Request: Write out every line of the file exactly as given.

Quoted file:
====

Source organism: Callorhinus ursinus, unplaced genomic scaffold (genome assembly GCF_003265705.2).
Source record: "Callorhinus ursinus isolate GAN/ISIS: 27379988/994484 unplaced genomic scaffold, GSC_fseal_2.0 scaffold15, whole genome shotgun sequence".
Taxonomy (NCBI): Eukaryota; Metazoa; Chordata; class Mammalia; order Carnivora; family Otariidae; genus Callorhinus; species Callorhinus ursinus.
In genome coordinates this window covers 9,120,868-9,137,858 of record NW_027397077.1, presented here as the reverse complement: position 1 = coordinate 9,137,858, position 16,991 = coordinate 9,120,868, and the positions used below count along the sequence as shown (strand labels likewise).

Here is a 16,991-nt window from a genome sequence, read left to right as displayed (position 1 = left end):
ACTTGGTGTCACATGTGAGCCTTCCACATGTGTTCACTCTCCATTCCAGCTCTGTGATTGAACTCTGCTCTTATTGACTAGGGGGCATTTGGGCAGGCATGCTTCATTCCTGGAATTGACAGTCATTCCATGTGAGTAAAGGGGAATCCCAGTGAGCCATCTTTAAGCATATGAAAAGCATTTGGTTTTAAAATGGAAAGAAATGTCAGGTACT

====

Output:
Source organism: Callorhinus ursinus, unplaced genomic scaffold (genome assembly GCF_003265705.2).
Source record: "Callorhinus ursinus isolate GAN/ISIS: 27379988/994484 unplaced genomic scaffold, GSC_fseal_2.0 scaffold15, whole genome shotgun sequence".
Taxonomy (NCBI): Eukaryota; Metazoa; Chordata; class Mammalia; order Carnivora; family Otariidae; genus Callorhinus; species Callorhinus ursinus.
In genome coordinates this window covers 9,120,868-9,137,858 of record NW_027397077.1, presented here as the reverse complement: position 1 = coordinate 9,137,858, position 16,991 = coordinate 9,120,868, and the positions used below count along the sequence as shown (strand labels likewise).

Here is a 16,991-nt window from a genome sequence, read left to right as displayed (position 1 = left end):
ACTTGGTGTCACATGTGAGCCTTCCACATGTGTTCACTCTCCATTCCAGCTCTGTGATTGAACTCTGCTCTTATTGACTAGGGGGCATTTGGGCAGGCATGCTTCATTCCTGGAATTGACAGTCATTCCATGTGAGTAAAGGGGAATCCCAGTGAGCCATCTTTAAGCATATGAAAAGCATTTGGTTTTAAAATGGAAAGAAATGTCAGGTACT